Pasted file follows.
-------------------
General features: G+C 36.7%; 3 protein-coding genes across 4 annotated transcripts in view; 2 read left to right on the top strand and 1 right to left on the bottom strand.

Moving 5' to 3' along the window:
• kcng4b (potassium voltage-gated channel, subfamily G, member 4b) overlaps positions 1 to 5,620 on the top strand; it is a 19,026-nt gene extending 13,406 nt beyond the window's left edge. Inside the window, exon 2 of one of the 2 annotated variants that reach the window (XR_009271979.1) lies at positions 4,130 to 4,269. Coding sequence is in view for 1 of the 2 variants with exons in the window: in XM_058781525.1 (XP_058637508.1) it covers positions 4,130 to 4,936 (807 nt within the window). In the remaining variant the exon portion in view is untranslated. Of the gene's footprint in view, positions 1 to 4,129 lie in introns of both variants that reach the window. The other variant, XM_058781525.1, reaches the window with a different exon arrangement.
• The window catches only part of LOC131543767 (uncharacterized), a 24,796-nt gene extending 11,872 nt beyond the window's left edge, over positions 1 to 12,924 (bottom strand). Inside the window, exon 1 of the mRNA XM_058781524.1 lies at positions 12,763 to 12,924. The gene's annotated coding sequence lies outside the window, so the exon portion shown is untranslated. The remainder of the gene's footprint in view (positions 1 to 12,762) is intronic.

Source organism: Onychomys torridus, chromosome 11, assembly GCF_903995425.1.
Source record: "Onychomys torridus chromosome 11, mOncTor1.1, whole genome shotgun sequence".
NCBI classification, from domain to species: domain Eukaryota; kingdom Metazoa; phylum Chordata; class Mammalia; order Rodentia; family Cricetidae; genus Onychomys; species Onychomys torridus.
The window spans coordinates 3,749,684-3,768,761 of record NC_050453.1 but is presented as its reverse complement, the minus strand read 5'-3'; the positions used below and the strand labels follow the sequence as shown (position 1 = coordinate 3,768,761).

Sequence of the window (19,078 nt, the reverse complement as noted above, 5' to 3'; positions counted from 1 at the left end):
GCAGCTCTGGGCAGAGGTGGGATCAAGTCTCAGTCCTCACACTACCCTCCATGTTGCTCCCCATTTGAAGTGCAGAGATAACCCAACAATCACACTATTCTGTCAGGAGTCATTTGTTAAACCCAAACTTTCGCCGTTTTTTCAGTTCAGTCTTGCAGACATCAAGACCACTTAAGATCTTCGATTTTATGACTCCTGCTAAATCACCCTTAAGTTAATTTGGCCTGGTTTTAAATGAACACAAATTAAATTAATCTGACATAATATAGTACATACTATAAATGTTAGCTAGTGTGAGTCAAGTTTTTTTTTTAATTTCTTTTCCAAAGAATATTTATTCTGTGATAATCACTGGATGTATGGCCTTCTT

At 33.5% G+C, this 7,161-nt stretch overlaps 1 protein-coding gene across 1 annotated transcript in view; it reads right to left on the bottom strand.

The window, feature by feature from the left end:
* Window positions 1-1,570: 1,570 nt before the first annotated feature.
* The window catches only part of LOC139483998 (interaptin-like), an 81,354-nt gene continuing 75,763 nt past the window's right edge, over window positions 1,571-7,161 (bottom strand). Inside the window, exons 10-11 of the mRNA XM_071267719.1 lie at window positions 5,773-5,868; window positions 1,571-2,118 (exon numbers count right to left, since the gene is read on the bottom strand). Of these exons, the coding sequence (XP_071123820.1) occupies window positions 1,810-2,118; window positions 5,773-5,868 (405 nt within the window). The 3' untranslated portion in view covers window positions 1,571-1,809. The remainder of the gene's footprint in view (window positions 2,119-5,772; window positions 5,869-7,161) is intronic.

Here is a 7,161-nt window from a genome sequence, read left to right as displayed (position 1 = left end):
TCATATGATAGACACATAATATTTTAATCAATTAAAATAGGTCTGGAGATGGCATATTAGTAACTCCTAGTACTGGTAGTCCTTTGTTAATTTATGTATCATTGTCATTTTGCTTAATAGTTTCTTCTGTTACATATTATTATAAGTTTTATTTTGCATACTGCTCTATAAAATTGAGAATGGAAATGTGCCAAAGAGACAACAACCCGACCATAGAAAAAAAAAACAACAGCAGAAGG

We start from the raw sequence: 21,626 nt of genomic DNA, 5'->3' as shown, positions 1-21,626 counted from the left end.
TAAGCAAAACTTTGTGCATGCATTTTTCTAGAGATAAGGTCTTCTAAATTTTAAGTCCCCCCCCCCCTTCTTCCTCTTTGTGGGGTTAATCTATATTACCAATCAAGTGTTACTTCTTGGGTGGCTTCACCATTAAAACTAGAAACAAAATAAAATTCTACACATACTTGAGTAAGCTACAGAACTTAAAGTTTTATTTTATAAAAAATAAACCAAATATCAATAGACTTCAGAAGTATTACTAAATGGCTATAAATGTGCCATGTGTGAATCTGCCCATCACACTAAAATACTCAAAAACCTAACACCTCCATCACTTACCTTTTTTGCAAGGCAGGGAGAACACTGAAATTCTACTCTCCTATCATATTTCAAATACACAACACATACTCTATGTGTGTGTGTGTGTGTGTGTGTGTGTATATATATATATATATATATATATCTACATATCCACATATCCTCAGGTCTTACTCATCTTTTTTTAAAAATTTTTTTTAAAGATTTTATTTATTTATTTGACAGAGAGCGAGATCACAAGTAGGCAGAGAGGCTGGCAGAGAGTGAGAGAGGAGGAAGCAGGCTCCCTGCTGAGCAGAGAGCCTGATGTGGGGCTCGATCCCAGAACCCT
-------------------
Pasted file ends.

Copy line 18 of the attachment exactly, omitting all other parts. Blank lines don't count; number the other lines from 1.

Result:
TAAGCAAAACTTTGTGCATGCATTTTTCTAGAGATAAGGTCTTCTAAATTTTAAGTCCCCCCCCCCCTTCTTCCTCTTTGTGGGGTTAATCTATATTACCAATCAAGTGTTACTTCTTGGGTGGCTTCACCATTAAAACTAGAAACAAAATAAAATTCTACACATACTTGAGTAAGCTACAGAACTTAAAGTTTTATTTTATAAAAAATAAACCAAATATCAATAGACTTCAGAAGTATTACTAAATGGCTATAAATGTGCCATGTGTGAATCTGCCCATCACACTAAAATACTCAAAAACCTAACACCTCCATCACTTACCTTTTTTGCAAGGCAGGGAGAACACTGAAATTCTACTCTCCTATCATATTTCAAATACACAACACATACTCTATGTGTGTGTGTGTGTGTGTGTGTGTGTATATATATATATATATATATATATCTACATATCCACATATCCTCAGGTCTTACTCATCTTTTTTTAAAAATTTTTTTTAAAGATTTTATTTATTTATTTGACAGAGAGCGAGATCACAAGTAGGCAGAGAGGCTGGCAGAGAGTGAGAGAGGAGGAAGCAGGCTCCCTGCTGAGCAGAGAGCCTGATGTGGGGCTCGATCCCAGAACCCT